4) Eat more plant-based foods: No matter how some people try to spin the facts, the reality is that a plant-based diet is far better for the planet than to use the extensive resources required to grow meat and poultry. Additionally, plants actually absorb carbon dioxide emissions while animals emit them. The bonus is that countless amounts of research shows that plant-based diets are far healthier for your body as well. A study published in the American Medical Association’s own online journal JAMA Network, found that eating a plant-based diet was more effective than other diets to lose weight. Another study published in the journal Progress in Cardiovascular Diseases found that a plant-based diet slashes mortality risk from heart disease by a whopping 40%. A plant-based diet is healthier for you and the planet.

5) Choose chemical-free or organic: Buying organic means that you’re not supporting chemical-based agriculture. When you buy organic, or better yet, grow your own food organically, you’re helping to ensure that many acres of land will not be sprayed with toxic chemicals—chemicals that have been linked to many diseases, including cancer.

6) Drink purified tap water: Choosing tap water over bottled water helps to ensure that billions of plastic bottles don’t end up in landfills, roadsides, or waterways. Even the simple act of carrying your own reusable water bottle that you refill can help make a difference to the level of plastic pollution on the planet.

7) Eat fewer packaged and processed foods: Making your own food from scratch isn’t just better-tasting and healthier, it reduces the amount of waste in landfills, as well as the amount of packaging that needs to be processed even if it is recycled. It’s a simple act but just choosing foods with less packaging, or better yet, no packaging at all, will make a big difference to the planet.

Michelle

Window Sill Greenhouse: Two Week Update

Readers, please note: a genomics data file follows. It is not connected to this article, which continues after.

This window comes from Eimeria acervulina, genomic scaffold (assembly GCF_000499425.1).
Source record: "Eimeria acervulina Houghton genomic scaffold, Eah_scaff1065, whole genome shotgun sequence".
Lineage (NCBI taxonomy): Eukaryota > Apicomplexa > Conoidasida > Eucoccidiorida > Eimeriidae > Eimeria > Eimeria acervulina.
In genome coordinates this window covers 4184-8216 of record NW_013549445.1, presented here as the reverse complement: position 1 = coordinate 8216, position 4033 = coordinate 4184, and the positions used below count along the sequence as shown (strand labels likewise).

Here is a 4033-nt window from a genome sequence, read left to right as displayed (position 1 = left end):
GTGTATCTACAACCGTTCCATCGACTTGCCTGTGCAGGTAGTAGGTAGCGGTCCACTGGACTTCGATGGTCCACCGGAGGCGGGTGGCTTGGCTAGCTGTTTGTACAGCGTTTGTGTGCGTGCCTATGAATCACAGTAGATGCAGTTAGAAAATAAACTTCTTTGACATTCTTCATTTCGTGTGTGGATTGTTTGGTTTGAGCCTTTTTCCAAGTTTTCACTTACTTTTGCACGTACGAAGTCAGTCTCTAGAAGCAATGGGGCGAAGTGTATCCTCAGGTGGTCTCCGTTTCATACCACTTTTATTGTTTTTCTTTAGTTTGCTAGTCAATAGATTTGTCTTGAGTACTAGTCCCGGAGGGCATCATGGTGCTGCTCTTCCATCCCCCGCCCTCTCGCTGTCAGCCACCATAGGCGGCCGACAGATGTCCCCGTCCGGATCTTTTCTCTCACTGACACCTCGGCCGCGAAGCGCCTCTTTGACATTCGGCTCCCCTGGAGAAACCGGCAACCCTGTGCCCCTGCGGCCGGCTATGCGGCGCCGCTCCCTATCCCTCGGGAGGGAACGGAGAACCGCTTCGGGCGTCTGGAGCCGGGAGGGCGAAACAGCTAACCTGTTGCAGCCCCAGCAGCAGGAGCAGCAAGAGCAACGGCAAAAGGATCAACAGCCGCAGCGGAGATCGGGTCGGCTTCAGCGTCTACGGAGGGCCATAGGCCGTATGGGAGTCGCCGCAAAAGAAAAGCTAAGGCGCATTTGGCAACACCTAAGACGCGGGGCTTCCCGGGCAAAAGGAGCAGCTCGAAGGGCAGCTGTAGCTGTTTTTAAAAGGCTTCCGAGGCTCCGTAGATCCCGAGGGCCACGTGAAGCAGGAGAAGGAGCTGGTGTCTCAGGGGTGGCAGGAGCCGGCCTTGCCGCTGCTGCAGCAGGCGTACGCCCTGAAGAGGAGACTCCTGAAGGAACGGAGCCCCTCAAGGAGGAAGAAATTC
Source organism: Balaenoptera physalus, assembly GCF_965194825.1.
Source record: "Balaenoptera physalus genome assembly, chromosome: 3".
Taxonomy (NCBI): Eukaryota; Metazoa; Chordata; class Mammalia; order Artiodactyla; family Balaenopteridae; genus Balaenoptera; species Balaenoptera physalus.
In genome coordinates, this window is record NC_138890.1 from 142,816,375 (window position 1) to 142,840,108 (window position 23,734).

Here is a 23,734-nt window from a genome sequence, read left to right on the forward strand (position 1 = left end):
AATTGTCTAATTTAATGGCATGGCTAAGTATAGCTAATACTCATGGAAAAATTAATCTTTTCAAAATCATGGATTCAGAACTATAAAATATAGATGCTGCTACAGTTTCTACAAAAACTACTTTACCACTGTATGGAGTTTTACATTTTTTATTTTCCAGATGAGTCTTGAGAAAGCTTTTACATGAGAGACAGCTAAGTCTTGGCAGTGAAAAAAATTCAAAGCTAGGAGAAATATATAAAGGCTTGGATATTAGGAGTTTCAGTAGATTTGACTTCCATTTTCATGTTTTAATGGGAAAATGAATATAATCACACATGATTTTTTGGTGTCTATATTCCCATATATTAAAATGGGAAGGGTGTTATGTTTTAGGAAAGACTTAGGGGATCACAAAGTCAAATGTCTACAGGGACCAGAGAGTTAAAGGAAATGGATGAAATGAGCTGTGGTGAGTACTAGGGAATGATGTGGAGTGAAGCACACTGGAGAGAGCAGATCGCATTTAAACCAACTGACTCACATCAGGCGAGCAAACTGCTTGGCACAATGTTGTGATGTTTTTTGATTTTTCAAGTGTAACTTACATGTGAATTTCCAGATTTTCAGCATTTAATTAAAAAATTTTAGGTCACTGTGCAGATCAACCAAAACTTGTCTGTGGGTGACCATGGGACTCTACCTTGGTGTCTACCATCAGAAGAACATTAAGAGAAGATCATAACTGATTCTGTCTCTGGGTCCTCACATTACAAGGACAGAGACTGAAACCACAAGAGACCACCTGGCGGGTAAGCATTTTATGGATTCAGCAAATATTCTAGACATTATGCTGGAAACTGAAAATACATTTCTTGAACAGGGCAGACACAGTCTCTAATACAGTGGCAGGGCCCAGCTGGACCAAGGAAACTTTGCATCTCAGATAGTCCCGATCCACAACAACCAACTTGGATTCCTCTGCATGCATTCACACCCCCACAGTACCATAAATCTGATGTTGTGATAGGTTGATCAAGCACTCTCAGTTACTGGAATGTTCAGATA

Those of you following our adventures remember that we took two storage bins without lids and made a window sill greenhouse for some organic potato cuttings. That was thirteen days ago and we have some good news: the potatoes are growing!

The first three plants have broken the surface and are looking good.  The one on the left could be two separate plants.  It is great to have more food growing in the house as we wait for the ground outside to thaw. 

You may notice a little green shoot in the top left corner of the picture.  That is a garlic clove Michelle added to the bin a few days ago.  She now calls it our "hash browns bin" but I think it needs onions to live up to that name!

Curtis

View older posts »

About Us

Curtis and Michelle - The Food House Project People

 

Dr. Michelle Schoffro Cook is a best-selling & 20-time book author and popular blogger for DrMichelleCook.com and the world's largest health and environmental site Care2.com. Her books include: Be Your Own Herbalist, The Cultured Cook, and Cancer-Proof.

Curtis Cook is a former international business consultant who now focuses on his passion for local food movements and resilient communities. 

They share a love of great food, gardening, nature, and each other.

What's Growin' Indahouse?

May 2019

Organic Potatoes

Kale Microgreens

Basil Microgreens

Arugula Microgreens

Broccoli Microgreens

Beet Greens

Mung Bean Sprouts

Garbanzo (Chickpea) Sprouts

Lentil Sprouts

Pea Sprouts

Garlic

Peas

Lettuce Microgreens

Radish Microgeens

Broccoli and Lettuce Microgreens in the Urban Cultivator

Broccoli and lettuce microgreens after 8 days in the Urban Cultivator!